STEP ONE: ACTION WRITING and CAVEWORK
Spread butcher paper on the floor, or build a cave with it, yes a cave, like you did as a child. Get masking tape and tape the paper to the walls, hang it from the ceiling, use furniture to support your walls. Then get some fast writing instruments, I like graphite sticks. Fast and smooth. Listen to an instrumental music track. Lie down on the paper. Put your heart on the paper. Spread your wings. Close your eyes. Open your wingspan. Breathe. Just lay there. Open your whole wingspan to write. Let the glorious hieroglyphics begin. Write fast and furious. Fill the cave walls. Fill the floor. Fill the paper. Ride your inner voice. Let it flow. Find your groove. When you come to a natural pause, open your eyes, look at what you’ve written. Take notes. It’s fresh in your mind now. Take another color writing instrument. Decipher what is on your paper. Add what came to your mind. Make notes on where your might want to develop something that came up. I write a lot of my monologues this way.
STEP TWO: “SHOVEL LINE”
Look at what you wrote. Read it aloud. Underline phrases that resonate with you. Choose one to use as your “shovel line.” Your shovel line is the line you will use to dig deeper. Take your shovel line and begin again. Write the line, big across an open space of paper. Lay down and repeat Action Writing again. Write as fast as you can until you reach a natural pause. Then write the shovel line again. Anytime you stop writing, write the shovel line to begin again. I’ve used my line “I throw the ball.” This works great as a shovel line. Write eleven rounds. Begin again. Begin again. Begin again. Begin again.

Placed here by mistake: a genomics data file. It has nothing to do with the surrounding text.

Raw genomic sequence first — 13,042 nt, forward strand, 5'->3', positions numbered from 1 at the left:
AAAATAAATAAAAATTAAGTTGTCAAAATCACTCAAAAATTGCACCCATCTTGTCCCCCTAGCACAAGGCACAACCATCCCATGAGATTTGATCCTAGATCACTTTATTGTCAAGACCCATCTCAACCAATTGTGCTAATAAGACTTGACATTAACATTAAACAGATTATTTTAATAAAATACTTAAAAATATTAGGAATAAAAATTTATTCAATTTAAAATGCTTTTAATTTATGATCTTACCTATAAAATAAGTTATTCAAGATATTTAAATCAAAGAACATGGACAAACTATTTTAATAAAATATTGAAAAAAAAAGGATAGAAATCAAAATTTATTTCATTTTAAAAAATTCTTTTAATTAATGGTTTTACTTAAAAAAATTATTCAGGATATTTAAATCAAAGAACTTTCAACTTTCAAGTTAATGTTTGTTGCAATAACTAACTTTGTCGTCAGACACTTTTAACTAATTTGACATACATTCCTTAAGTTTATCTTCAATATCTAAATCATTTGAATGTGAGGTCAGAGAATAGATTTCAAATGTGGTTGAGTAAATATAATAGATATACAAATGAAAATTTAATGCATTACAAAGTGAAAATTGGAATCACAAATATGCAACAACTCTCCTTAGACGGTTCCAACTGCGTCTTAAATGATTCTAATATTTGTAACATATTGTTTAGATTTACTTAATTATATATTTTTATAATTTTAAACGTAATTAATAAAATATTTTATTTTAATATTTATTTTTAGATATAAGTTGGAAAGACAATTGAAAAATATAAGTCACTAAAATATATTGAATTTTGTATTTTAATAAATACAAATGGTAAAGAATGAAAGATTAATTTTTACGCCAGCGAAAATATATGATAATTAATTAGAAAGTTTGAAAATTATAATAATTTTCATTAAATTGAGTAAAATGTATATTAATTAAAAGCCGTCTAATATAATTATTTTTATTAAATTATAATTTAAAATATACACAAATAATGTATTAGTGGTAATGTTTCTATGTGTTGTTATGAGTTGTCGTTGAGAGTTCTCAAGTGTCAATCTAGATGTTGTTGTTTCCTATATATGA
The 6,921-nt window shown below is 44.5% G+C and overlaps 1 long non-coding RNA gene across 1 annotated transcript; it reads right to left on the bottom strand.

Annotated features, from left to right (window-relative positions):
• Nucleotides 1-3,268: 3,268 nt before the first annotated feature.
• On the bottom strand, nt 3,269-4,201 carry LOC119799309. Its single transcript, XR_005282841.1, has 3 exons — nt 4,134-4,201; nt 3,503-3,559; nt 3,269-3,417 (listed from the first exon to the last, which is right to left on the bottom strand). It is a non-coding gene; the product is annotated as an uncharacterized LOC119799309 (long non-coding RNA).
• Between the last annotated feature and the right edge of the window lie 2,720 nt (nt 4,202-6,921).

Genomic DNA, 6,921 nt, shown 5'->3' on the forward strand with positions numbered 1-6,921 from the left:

STEP THREE: “PHRASEWALK”
Take a phrase for a walk. Walk with it. Repeat the line. I like to walk back and forth on a rooftop. Walk wherever you can daydream. Walk in circles. Walk laps. Walk where you can recite the line over and over out loud. Walk in a park. Get your breath going. Move your arms. Walk steadily at a good pace. Walk where you don’t have to pay attention. Walk someplace safe and quiet. Keep walking. Keep reciting the line until it jumps by itself into a beat, lyric, melody or tone. Let it find its own intonation. I’ve created songs and rants this way.